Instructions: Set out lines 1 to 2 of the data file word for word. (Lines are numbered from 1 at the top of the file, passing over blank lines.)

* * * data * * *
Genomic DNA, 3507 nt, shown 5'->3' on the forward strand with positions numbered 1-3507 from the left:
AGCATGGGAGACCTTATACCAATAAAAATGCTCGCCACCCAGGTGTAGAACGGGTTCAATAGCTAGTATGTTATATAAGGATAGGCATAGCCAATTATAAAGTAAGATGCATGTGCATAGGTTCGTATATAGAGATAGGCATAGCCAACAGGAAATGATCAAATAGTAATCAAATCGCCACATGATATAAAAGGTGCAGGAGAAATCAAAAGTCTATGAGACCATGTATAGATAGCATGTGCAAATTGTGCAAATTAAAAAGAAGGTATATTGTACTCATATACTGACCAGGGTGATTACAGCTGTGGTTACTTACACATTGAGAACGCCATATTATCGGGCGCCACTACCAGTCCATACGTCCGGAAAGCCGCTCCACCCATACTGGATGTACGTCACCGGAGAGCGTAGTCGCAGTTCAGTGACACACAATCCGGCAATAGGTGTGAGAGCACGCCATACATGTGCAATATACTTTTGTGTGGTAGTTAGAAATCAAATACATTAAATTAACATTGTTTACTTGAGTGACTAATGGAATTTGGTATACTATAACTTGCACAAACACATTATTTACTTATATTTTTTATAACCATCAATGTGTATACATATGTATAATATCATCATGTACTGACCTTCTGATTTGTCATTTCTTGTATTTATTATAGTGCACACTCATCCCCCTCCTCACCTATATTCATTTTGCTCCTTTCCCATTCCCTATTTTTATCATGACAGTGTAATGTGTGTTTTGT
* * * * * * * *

Genomic DNA, 3507 nt, shown 5'->3' on the forward strand with positions numbered 1-3507 from the left:
AGCATGGGAGACCTTATACCAATAAAAATGCTCGCCACCCAGGTGTAGAACGGGTTCAATAGCTAGTATGTTATATAAGGATAGGCATAGCCAATTATAAAGTAAGATGCATGTGCATAGGTTCGTATATAGAGATAGGCATAGCCAACAGGAAATGATCAAATAGTAATCAAATCGCCACATGATATAAAAGGTGCAGGAGAAATCAAAAGTCTATGAGACCATGTATAGATAGCATGTGCAAATTGTGCAAATTAAAAAGAAGGTATATTGTACTCATATACTGACCAGGGTGATTACAGCTGTGGTTACTTACACATTGAGAACGCCATATTATCGGGCGCCACTACCAGTCCATACGTCCGGAAAGCCGCTCCACCCATACTGGATGTACGTCACCGGAGAGCGTAGTCGCAGTTCAGTGACACACAATCCGGCAATAGGTGTGAGAGCACGCCATACATGTGCAATATACTTTTGTGTGGTAGTTAGAAATCAAATACATTAAATTAACATTGTTTACTTGAGTGACTAATGGAATTTGGTATACTATAACTTGCACAAACACATTATTTACTTATATTTTTTATAACCATCAATGTGTATACATATGTATAATATCATCATGTACTGACCTTCTGATTTGTCATTTCTTGTATTTATTATAGTGCACACTCATCCCCCTCCTCACCTATATTCATTTTGCTCCTTTCCCATTCCCTATTTTTATCATGACAGTGTAATGTGTGTTTTGT